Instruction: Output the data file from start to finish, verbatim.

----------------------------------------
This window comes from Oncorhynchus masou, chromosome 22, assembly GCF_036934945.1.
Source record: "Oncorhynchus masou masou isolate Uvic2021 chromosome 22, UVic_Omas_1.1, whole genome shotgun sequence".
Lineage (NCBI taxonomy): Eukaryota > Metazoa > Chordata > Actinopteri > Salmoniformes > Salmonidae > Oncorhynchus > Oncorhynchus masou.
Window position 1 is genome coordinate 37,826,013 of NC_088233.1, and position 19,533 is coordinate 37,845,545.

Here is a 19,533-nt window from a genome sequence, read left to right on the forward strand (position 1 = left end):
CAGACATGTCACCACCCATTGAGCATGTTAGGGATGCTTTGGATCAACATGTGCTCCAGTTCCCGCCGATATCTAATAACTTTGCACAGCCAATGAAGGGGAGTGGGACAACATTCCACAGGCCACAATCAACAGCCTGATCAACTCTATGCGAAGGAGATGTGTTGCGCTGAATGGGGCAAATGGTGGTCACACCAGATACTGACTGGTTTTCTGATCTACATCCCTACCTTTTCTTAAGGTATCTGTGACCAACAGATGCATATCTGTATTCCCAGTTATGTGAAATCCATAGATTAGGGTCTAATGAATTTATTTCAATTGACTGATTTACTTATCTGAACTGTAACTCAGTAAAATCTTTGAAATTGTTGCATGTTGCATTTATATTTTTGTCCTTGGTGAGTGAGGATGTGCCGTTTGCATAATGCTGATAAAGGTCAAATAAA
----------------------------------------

This window comes from Oncorhynchus masou, chromosome 22, assembly GCF_036934945.1.
Source record: "Oncorhynchus masou masou isolate Uvic2021 chromosome 22, UVic_Omas_1.1, whole genome shotgun sequence".
Lineage (NCBI taxonomy): Eukaryota > Metazoa > Chordata > Actinopteri > Salmoniformes > Salmonidae > Oncorhynchus > Oncorhynchus masou.
Window position 1 is genome coordinate 37,826,013 of NC_088233.1, and position 19,533 is coordinate 37,845,545.

Here is a 19,533-nt window from a genome sequence, read left to right on the forward strand (position 1 = left end):
CAGACATGTCACCACCCATTGAGCATGTTAGGGATGCTTTGGATCAACATGTGCTCCAGTTCCCGCCGATATCTAATAACTTTGCACAGCCAATGAAGGGGAGTGGGACAACATTCCACAGGCCACAATCAACAGCCTGATCAACTCTATGCGAAGGAGATGTGTTGCGCTGAATGGGGCAAATGGTGGTCACACCAGATACTGACTGGTTTTCTGATCTACATCCCTACCTTTTCTTAAGGTATCTGTGACCAACAGATGCATATCTGTATTCCCAGTTATGTGAAATCCATAGATTAGGGTCTAATGAATTTATTTCAATTGACTGATTTACTTATCTGAACTGTAACTCAGTAAAATCTTTGAAATTGTTGCATGTTGCATTTATATTTTTGTCCTTGGTGAGTGAGGATGTGCCGTTTGCATAATGCTGATAAAGGTCAAATAAA